There’s No Crying in Baseball

crying at workReader S has an interesting question…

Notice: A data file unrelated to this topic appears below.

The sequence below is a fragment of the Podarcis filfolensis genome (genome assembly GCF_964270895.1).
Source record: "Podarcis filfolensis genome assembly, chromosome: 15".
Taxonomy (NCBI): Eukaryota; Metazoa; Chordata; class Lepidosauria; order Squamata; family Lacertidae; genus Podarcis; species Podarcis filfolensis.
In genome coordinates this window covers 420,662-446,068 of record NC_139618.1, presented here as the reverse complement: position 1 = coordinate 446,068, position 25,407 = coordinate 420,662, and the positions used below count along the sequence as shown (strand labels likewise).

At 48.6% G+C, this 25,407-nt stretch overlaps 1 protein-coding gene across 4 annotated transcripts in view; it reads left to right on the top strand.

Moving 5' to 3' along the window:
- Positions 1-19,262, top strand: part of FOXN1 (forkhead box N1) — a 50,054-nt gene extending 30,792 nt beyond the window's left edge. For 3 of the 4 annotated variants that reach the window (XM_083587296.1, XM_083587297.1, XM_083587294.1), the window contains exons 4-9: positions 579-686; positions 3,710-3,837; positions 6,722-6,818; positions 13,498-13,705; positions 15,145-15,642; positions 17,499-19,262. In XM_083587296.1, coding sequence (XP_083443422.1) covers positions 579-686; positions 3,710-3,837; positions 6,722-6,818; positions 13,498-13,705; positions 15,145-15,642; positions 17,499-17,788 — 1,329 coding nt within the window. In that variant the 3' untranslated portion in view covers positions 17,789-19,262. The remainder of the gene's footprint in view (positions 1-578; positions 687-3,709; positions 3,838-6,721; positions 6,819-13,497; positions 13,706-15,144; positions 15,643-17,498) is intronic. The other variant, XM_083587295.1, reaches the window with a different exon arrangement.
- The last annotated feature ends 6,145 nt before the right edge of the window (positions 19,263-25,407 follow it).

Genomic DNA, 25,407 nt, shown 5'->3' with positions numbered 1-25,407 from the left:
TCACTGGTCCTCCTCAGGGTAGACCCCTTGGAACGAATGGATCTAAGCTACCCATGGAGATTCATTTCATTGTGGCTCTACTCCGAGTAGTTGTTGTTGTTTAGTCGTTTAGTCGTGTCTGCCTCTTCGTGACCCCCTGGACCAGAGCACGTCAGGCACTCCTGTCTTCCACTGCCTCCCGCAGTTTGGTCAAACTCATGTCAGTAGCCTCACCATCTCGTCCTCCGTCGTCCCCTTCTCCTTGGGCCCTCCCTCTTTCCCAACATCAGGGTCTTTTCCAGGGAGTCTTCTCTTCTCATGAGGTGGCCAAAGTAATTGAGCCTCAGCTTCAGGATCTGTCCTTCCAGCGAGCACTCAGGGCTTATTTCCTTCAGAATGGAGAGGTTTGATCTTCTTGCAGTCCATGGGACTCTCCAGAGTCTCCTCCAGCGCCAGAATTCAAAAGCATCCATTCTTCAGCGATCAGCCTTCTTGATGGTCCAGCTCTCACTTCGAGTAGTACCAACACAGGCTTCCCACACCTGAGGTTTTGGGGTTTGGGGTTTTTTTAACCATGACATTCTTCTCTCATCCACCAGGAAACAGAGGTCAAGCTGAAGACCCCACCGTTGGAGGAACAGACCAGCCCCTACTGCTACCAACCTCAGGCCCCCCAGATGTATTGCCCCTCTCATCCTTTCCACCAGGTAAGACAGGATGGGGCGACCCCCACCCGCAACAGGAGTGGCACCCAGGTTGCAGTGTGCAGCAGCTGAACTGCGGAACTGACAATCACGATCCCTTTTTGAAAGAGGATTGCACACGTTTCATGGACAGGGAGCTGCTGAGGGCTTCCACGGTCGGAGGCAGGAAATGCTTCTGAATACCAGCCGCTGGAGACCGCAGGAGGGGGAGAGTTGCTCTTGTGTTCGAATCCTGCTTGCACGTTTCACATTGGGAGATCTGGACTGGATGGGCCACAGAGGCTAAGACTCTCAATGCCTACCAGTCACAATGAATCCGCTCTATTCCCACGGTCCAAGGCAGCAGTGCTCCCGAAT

Recently, I posted to a so-called professional site discussing whether or not it was ok to cry at work. The person who started the thread claimed to be a Director who cried a lot at work. Since she cries at work, she wanted to know how other women felt about women crying at work. I shared that ironically, I had just returned from a recent Conference with 600 Attendees, where another attendee volunteered to help the Guest Speaker with a role playing exercise. And, how shocked and discomforted I was (as well as the Guest Speaker based on her initial reaction) when the volunteer started crying on stage during the second phase of the role playing exercise. Not only was the role playing exercise cut short as the Speaker attempted to comfort the volunteer, everyone present was left trying to determine what had happened to cause this woman to start crying. I responded that personally, I felt that crying in the work place was inappropriate as well as unprofessional. And, that women who cry at work, never make Partner, Attending, Director/CEO or get offered other advancement opportunities. Surprisingly, save for 2 males and 3 females including myself, most of the other repliers felt crying at work was ok. Even more surprising to me was the couple of responses which questioned whether or not I was female since they felt my reaction to the volunteer’s crying on stage in front of 600 other attendees was cold-hearted and unsympathetic because I termed it a “display”. One person snipped that just because she tended to cry at work, it did not mean she was not as capable as any man in her Department to which I responded that while crying was not indicative of ability, crying would prevent her from getting the opportunities to prove her ability. So, since we tend to discuss everything else that is work related here on Corporette.com, what are your opinions regard women crying in the workplace?